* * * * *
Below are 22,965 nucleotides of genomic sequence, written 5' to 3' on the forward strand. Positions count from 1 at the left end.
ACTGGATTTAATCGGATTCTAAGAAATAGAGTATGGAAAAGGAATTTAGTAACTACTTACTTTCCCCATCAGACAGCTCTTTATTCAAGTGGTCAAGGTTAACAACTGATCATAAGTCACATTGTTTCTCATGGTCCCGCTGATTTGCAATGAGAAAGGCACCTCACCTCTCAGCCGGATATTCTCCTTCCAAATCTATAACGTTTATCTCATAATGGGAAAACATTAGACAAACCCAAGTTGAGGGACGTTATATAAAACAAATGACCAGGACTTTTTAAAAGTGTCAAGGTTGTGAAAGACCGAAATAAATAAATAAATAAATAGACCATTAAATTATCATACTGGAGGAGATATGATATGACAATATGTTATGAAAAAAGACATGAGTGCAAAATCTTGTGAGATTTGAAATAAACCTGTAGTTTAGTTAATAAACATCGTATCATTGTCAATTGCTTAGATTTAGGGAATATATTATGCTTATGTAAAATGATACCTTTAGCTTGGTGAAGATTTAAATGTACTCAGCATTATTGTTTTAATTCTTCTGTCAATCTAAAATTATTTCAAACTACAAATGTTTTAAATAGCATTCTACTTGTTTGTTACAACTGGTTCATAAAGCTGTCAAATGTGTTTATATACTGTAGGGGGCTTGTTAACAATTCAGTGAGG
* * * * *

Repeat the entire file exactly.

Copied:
Below are 22,965 nucleotides of genomic sequence, written 5' to 3' on the forward strand. Positions count from 1 at the left end.
ACTGGATTTAATCGGATTCTAAGAAATAGAGTATGGAAAAGGAATTTAGTAACTACTTACTTTCCCCATCAGACAGCTCTTTATTCAAGTGGTCAAGGTTAACAACTGATCATAAGTCACATTGTTTCTCATGGTCCCGCTGATTTGCAATGAGAAAGGCACCTCACCTCTCAGCCGGATATTCTCCTTCCAAATCTATAACGTTTATCTCATAATGGGAAAACATTAGACAAACCCAAGTTGAGGGACGTTATATAAAACAAATGACCAGGACTTTTTAAAAGTGTCAAGGTTGTGAAAGACCGAAATAAATAAATAAATAAATAGACCATTAAATTATCATACTGGAGGAGATATGATATGACAATATGTTATGAAAAAAGACATGAGTGCAAAATCTTGTGAGATTTGAAATAAACCTGTAGTTTAGTTAATAAACATCGTATCATTGTCAATTGCTTAGATTTAGGGAATATATTATGCTTATGTAAAATGATACCTTTAGCTTGGTGAAGATTTAAATGTACTCAGCATTATTGTTTTAATTCTTCTGTCAATCTAAAATTATTTCAAACTACAAATGTTTTAAATAGCATTCTACTTGTTTGTTACAACTGGTTCATAAAGCTGTCAAATGTGTTTATATACTGTAGGGGGCTTGTTAACAATTCAGTGAGG